A schematic diagram of a power supply circuit for an electroluminescent panel using the above feedback technique is given in FIG. 3. The principal active components comprising power supply 28 are as follows: a transformer 60 and an NPN transistor 64 comprise the DC-to-AC inverter; and, a diode 76, an operational amplifier 86, and an NPN transistor 100 comprise the feedback circuit.
The voltage reference signal VREF is used to enable or disable the output of power supply 28 (depending upon the condition of switch 47, shown in FIG. 2), as well as to set the desired operating level of the electroluminescent panel. VREF is connected across a load resistor 90 and to a noninverting input terminal 86a of operational amplifier 86. An output terminal 86c of operational amplifier 86 is connected to the base of transistor 100 through a resistor 98. Output terminal 86c is also connected back to the inverting input terminal 86b of operational amplifier 86 through a capacitor 94 and a resistor 92. When VREF is set to a desired amplitude, operational amplifier 86 attempts to drive its inverting terminal 86b to the same potential. This action generates a control signal on line 50, which, since it is coupled to the base of NPN transistor 100, biases the NPN transistor 100 into conductance, causing current to flow between its collector and emitter terminals. This current flow starts the DC-to-AC inversion.
The DC-to-AC inverter is configured as follows. The "undotted" terminal of a first winding 60a of transformer 60 is connected to ground through a resistor 66. The "dotted" terminal of first winding 60a is connected to the base of NPN transistor 64 and through a resistor 62 and a resistor 53 to the unregulated DC input voltage on line 30. The dotted terminal of a second winding 60b is connected to the unregulated DC input voltage through a resistor 53. The undotted terminal of second winding 60b is connected to the collector of NPN transistor 64. Both first winding 60a and second winding 60b are inductively coupled to an output winding 60c of transformer 60. Output winding 60c is connected in parallel with electroluminescent panel 36, which has a characteristic capacitance, as indicated by a capacitor 72.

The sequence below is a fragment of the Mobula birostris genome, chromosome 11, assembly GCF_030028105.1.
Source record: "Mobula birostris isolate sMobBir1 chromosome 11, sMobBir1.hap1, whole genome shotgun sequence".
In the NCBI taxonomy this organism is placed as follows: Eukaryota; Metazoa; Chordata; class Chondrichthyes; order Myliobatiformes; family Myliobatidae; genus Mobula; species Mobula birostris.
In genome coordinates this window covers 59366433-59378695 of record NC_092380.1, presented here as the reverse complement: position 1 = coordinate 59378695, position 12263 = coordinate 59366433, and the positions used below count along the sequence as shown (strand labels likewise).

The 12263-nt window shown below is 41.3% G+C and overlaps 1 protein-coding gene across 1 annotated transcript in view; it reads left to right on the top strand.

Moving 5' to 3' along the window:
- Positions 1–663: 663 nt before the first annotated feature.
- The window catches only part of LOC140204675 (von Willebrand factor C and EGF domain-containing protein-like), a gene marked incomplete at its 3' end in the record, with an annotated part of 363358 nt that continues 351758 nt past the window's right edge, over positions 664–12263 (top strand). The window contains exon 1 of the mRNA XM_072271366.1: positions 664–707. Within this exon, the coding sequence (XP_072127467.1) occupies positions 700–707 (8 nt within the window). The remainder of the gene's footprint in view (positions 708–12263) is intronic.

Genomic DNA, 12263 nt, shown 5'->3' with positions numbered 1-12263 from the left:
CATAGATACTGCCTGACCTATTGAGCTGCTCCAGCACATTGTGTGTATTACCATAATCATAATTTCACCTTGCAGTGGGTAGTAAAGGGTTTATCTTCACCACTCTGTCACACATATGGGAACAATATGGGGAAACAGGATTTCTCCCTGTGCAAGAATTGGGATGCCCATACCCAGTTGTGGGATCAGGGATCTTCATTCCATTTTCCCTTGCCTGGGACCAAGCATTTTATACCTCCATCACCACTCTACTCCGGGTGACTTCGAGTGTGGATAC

Oscillation of the DC-to-AC inverter commences after VREF causes a control signal to be output on line 50 that turns on NPN transistor 100. Current begins to flow through first winding 60a and second winding 60b of transformer 60, as well as the collector and emitter terminals of NPN transistors 64 and 100. Because these two windings are inductively coupled such that a positive current flow in one induces a positive current flow in the other, the current induced by second winding 60b in first winding 60a comprises a positive feedback signal. Current through second winding 60b progressively increases as the voltage developed across first winding 60a drives the base of NPN transistor 64 so that the transistor conducts more heavily, until it reaches saturation. As NPN transistor 64 reaches saturation, the increase in current flow through it ceases, at which point the positive bias applied to the base of NPN transistor 64 decreases. The falling current flow in first winding 60a causes the current in second winding 60b to decrease. This feedback produces an oscillation, the frequency of which is dependent upon the inductance of transformer 60 windings and capacitance of capacitor 74.